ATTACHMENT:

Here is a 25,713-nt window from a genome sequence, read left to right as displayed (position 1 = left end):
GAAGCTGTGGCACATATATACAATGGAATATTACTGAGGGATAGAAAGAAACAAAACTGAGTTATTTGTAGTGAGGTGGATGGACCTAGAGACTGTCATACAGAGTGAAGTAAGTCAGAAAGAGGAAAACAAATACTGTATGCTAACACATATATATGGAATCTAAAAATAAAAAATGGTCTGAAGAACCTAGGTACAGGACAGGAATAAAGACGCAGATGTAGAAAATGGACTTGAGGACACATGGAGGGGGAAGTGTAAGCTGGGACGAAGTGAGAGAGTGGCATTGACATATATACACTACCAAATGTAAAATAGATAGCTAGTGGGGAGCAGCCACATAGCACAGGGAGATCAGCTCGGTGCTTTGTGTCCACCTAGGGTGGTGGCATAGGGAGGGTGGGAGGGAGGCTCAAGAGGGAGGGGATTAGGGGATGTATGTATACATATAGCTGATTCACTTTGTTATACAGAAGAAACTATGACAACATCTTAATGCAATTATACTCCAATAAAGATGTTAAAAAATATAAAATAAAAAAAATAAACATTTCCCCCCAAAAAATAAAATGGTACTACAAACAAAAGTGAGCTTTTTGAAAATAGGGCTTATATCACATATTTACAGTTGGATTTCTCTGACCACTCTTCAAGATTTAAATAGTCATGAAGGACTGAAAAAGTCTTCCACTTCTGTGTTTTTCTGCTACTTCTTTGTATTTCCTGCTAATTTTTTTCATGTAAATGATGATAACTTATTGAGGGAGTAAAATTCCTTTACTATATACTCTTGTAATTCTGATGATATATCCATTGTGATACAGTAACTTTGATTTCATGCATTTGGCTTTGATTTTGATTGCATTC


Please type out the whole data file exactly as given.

Here is a 25,713-nt window from a genome sequence, read left to right as displayed (position 1 = left end):
GAAGCTGTGGCACATATATACAATGGAATATTACTGAGGGATAGAAAGAAACAAAACTGAGTTATTTGTAGTGAGGTGGATGGACCTAGAGACTGTCATACAGAGTGAAGTAAGTCAGAAAGAGGAAAACAAATACTGTATGCTAACACATATATATGGAATCTAAAAATAAAAAATGGTCTGAAGAACCTAGGTACAGGACAGGAATAAAGACGCAGATGTAGAAAATGGACTTGAGGACACATGGAGGGGGAAGTGTAAGCTGGGACGAAGTGAGAGAGTGGCATTGACATATATACACTACCAAATGTAAAATAGATAGCTAGTGGGGAGCAGCCACATAGCACAGGGAGATCAGCTCGGTGCTTTGTGTCCACCTAGGGTGGTGGCATAGGGAGGGTGGGAGGGAGGCTCAAGAGGGAGGGGATTAGGGGATGTATGTATACATATAGCTGATTCACTTTGTTATACAGAAGAAACTATGACAACATCTTAATGCAATTATACTCCAATAAAGATGTTAAAAAATATAAAATAAAAAAAATAAACATTTCCCCCCAAAAAATAAAATGGTACTACAAACAAAAGTGAGCTTTTTGAAAATAGGGCTTATATCACATATTTACAGTTGGATTTCTCTGACCACTCTTCAAGATTTAAATAGTCATGAAGGACTGAAAAAGTCTTCCACTTCTGTGTTTTTCTGCTACTTCTTTGTATTTCCTGCTAATTTTTTTCATGTAAATGATGATAACTTATTGAGGGAGTAAAATTCCTTTACTATATACTCTTGTAATTCTGATGATATATCCATTGTGATACAGTAACTTTGATTTCATGCATTTGGCTTTGATTTTGATTGCATTC